At tor.com, James Davis Nicholl has this post: SF stories featuring abandoned Earths.
This is not a plot device I especially enjoy, but I do really like this sentence from the post:
A few authors go that extra 1.6 kilometers and obliterate the Earth entirely. Wil McCarthy’s Queendom of Sol setting imagines a communications system with a failure mode that can and does turn the Earth into a small black hole. Nothing encourages the settlement of other worlds quite like having your old one reduced to the size of a marble.
Yep, that’s what I always say.
I have read exactly one of the books mentioned in this post: John Varley’s Ophiuchi Hotline, where aliens destroyed human technology in order to make the planet safe for whales and dolphins, thus forcing the few remaining human survivors to live on other planets.
Another book I can think of where Earth was abandoned or destroyed was Seveneves, though in that one, of course, humans did not abandon the planet so much as die out (nearly). Plus they did return to Earth in due course.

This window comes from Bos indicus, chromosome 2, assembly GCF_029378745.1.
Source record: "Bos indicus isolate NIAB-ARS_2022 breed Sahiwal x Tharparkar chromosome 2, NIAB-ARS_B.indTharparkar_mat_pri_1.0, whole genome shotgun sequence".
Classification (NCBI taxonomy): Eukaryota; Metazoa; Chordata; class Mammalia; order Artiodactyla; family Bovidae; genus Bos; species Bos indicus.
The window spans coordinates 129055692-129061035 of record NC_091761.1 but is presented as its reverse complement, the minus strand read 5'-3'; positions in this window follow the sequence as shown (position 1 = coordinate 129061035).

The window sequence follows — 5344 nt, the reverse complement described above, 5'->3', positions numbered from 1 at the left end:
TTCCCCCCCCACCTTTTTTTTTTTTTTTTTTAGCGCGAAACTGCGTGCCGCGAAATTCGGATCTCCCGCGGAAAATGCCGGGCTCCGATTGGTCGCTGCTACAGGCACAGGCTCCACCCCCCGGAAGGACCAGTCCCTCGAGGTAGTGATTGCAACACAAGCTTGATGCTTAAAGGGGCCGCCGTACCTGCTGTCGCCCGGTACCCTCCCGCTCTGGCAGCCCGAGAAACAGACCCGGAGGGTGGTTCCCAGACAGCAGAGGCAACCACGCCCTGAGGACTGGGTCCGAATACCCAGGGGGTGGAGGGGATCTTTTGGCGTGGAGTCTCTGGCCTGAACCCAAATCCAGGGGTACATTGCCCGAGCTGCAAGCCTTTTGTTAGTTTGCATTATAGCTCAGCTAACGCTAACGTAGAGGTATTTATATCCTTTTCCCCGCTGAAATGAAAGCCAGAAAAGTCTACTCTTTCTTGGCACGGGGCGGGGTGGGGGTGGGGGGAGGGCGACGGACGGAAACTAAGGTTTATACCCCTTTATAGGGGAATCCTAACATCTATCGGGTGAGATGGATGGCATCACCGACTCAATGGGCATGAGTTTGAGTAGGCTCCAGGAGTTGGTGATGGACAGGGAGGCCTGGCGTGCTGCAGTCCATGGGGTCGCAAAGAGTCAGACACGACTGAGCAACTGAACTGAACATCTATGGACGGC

One more: Octavia E Butler’s Oankali series. Kind of like combining the two above: Earth is rendered uninhabitable first, then aliens … do stuff.
3 thoughts on “Abandoned Earths”
Well, there’s CJ Cherryh as well, specifically the Foreigner series–although there Earth isn’t so much abandoned or destroyed as literally lost. I’ve always wondered if she’ll eventually write a book where it’s rediscovered!
He misses the biggest of all: Asimov Foundation. Earth’s continents were made too radioactive to live on, leading to mass migration. A small population of wild type Homo Sapiens was left fallow.
After Doomsday by Poul Anderson
Earth is still there but a smoldering ember, not habitable.
It’s immediately in the wake of that.